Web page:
Thursday, November 3, 2011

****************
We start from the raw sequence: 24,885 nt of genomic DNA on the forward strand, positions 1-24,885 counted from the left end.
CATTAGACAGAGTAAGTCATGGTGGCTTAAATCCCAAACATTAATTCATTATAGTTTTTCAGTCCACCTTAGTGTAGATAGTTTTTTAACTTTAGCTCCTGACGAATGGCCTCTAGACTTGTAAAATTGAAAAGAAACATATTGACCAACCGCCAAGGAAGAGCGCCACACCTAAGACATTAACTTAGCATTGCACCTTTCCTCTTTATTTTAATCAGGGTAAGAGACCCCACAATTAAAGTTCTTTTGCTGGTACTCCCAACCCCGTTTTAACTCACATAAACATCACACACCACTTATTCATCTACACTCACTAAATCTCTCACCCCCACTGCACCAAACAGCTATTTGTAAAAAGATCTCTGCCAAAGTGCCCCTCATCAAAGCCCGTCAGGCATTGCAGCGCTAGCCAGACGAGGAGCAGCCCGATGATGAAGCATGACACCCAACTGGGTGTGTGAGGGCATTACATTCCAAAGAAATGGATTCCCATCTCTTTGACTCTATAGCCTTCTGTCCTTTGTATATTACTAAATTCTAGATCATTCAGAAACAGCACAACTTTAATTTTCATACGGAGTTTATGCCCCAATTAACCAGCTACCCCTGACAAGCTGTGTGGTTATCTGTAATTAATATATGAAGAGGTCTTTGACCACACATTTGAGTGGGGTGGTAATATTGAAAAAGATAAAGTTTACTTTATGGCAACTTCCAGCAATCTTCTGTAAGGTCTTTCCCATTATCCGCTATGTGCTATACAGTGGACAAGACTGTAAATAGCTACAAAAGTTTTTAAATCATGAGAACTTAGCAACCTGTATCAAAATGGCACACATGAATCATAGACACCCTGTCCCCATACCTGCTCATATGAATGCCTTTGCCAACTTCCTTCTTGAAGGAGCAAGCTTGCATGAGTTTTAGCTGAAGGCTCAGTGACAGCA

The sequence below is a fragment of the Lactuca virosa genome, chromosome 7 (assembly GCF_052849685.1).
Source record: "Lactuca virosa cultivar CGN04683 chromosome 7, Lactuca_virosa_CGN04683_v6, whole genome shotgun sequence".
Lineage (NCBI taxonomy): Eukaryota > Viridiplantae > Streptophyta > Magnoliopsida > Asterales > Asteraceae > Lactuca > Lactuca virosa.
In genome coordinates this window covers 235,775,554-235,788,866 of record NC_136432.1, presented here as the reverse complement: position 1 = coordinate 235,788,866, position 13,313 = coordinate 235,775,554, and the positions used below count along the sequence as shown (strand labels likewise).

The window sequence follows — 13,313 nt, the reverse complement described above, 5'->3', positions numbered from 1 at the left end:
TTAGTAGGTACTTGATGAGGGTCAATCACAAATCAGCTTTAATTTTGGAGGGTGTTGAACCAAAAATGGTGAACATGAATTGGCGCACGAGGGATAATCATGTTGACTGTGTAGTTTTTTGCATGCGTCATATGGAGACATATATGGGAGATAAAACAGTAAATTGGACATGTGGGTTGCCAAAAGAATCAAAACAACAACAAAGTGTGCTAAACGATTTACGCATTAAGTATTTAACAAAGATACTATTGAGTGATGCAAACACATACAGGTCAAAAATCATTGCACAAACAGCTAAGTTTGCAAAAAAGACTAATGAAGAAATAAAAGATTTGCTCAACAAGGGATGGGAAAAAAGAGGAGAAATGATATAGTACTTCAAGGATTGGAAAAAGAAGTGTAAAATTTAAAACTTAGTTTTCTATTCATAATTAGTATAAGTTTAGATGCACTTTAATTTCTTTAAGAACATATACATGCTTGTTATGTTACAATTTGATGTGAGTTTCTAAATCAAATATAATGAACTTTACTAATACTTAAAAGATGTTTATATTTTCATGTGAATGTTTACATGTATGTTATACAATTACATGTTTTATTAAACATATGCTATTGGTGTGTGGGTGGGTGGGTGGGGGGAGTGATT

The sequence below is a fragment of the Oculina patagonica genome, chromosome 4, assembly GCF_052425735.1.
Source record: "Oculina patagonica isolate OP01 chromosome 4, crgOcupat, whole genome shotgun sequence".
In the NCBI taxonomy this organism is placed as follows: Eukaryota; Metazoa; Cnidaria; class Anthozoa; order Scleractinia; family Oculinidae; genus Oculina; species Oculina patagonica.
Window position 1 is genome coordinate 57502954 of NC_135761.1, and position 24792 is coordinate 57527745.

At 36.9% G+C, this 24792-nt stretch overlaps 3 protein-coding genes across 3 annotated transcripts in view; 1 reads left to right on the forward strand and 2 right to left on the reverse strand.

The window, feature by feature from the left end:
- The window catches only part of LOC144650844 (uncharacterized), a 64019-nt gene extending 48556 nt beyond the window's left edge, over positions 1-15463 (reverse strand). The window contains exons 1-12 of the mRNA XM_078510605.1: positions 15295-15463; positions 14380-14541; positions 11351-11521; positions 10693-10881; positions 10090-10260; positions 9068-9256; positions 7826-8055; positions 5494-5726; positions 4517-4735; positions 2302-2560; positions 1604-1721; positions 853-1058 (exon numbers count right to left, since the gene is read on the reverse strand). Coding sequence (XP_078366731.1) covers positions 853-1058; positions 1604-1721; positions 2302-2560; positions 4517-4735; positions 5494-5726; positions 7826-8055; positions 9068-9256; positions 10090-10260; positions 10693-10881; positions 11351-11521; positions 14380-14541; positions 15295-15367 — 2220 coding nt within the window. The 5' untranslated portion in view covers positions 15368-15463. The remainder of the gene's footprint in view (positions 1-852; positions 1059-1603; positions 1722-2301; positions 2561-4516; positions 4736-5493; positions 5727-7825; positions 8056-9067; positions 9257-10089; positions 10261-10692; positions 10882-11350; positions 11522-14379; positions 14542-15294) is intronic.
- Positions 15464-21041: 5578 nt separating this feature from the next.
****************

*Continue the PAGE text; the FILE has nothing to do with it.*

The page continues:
A few days ago, I watched the documentary, Enemies of Reason, written and presented by Richard Dawkins. Of course I found it very informative, perfectly lucid and intelligent (as Dawkins' writing and talks always are), but found one very witty statement he made in it very interesting, and I posted it as my facebook status update; it read "We constantly create false positives; we touch wood for luck, see faces in toasted cheese, and fortunes in tea leaves. These provide a comforting illusion of meaning. This is the human condition. We desperately want to feel there is an organising force at work in our bewilderingly complex world. And in the irrational mindset, if you believe in the mystical pattern you have imposed on reality...you call yourself spiritual!!!" I did get some interesting responses, mostly trivial remarks, but one in particular (from one of my closest mates) that somehow, I felt, echoed the thoughts of most people around us on anything connected even remotely with religion, god, or "spirituality"...thoughts like it is an area of ambiguity that is best left as is because it is (somehow) beyond the realms of rational thinking, and again the allusion to an idea that I have always found quite strange, to the point of being absurd, that rational thinking makes our lives dull and boring and could potentially lead us to anarchy. It evoked am almost immediate response from me. I found our discussion fairly interesting and felt that it deserved a more serious platform than a comments box in Facebook. My friend's comment on Dawkins' quote was, "Think of a world which thought and reacted only logically! As rationals are relative, it could be anarchy. Then, you wouldn't have the cushion to sit on and philosophize. I respect your observations. At the same time I admire all these different schools of thoughts and beliefs, in it's diversity keep our world going, relatively peacefully. I salute the worlds big heart to take in the likes of you and me, along with our views!" And my response, "What you have said, I feel, is fundamentally flawed. To understand that all you need is to take a look at the world we are living in at the moment. I don't see the "relative peace" that you've mentioned. Instead, what I see is what you have mentioned in the beginning, our heading to anarchy. This whole thought of moving to anarchy and a guiding/organising force that pulls us back from that is propagated and instilled in our minds by the religions that we have been brought up in. What we sadly fail to see (or are taught to ignore) is that we live in the 21st century, a time when science has eradicated many diseases, created manned space stations and understood the universe better, and has made such awe-inspiring advancements in almost all fields, so much so that it is on the threshold of creating life in the lab and even conquering death. These stupendous achievements that have made our lives simpler and better have only been achieved through rational thinking (I hope you would not disagree that scientific knowledge is based on evidence and not on superstition). Religion on the other hand pulls us back from reason. And, by the way, if you consider it just a little, you will understand that the very thought that rationalism/reason is against creativity, philosophy, imagination, et al, has been instilled in us by the very religions whose slaves we have been from the time we were born. Religion, to quote Dawkins, "ceaselessly attempts to fill gaps in human understanding with fabricated meaning!" Without doctrines that are glorified as true (without even a shred of evidence) and without using peoples' ignorance and fear to make them believe, religion cannot exist or for that matter survive; in other words, religions across the board thrive only on dogma and superstition. Why do you have to think that what we understand or have understood about the world makes it dull, or that rationality makes you have a dim outlook. No scientist would dare say that. On the contrary, science shows us how wonderful the world is, and it is sheer foolishness to think that irrationality in anyway nurtures the intellect. And again, it would only take a look around us to understand the damage it causes. Think of it, think of one religion that is tolerant or understanding as it claims to be. Guess this quote from Carl Sagan would sum it up; "In some respects, science has far surpassed religion in delivering awe. How is it that hardly any major religion has looked at science and concluded," "This is better than we thought! The Universe is much bigger than our prophets said, grander, more subtle, more elegant. God must be even greater than we dreamed"? Instead they say, "No, no, no! My god is a little god, and I want him to stay that way!"